The most reliable way to navigate in unfamiliar terrain is to find in the sky the North star. Of course, I mean that on the street the night, and the sky overhead clear. How does the star look? Very simple! To begin with we find the characteristic shape of "Big dipper", also called the bucket. Now mentally connect the two outer stars of our "bucket" with a straight line. Using the imagination, we will hold the line on and measure out on her for another five the same distance as between our two stars. Here we find the North star, which, if you stand her face always points North! Next trick: back South, left the West well and East to the right.
And what to do during the day? By day we navigate by the sun. At noon the sun is at the Zenith and points South. Sunrise is always in the East, and sunset, respectively, in the West. But there is another method of determining the cardinal points by the sun. For this you need a normal wrist watch. Point the small hour hand to the sun. The smaller sector between that hand and 12 hours split into 2 parts. Mentally draw a line that shows you where the South.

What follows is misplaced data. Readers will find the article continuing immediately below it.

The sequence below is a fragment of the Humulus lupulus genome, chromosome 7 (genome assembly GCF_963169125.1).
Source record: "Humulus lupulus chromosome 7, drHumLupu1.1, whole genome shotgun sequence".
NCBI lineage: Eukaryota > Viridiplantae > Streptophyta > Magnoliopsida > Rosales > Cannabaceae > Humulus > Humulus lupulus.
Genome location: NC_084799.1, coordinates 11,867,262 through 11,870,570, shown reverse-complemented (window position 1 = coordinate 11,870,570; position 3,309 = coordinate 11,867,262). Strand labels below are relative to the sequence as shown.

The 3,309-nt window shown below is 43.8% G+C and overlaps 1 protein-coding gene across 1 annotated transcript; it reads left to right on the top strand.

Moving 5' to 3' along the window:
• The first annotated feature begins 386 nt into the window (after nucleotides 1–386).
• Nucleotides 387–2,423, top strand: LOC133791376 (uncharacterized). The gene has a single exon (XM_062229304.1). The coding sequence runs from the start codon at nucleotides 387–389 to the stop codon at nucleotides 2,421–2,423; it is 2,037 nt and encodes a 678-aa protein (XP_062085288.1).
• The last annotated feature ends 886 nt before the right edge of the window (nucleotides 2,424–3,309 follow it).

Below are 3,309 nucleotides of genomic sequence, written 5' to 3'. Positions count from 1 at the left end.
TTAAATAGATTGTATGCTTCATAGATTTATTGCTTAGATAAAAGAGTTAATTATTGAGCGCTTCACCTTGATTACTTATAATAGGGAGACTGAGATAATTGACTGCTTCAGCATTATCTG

Another way of determining direction is to look closely at the trees. Please note that one side of the tree almost always has a greater number of branches, and branches on this side longer. All life is drawn to light and the sun. Long branches pointing to the South. Moss, conversely, hiding from the sun, so it grows mostly on the opposite North side. And if you find the stump, with well-selected annual rings, then pay attention to their width. On the South side of the distance between them more. The bark of the birch on the North side is darker than South.
Side light can be determined by the shape of a regular ant. Like all insects the ants need warmth, so the side of the nest facing South is flatter. But on the North side of the nest is usually located a tree or a stone, which protect the colony from cold.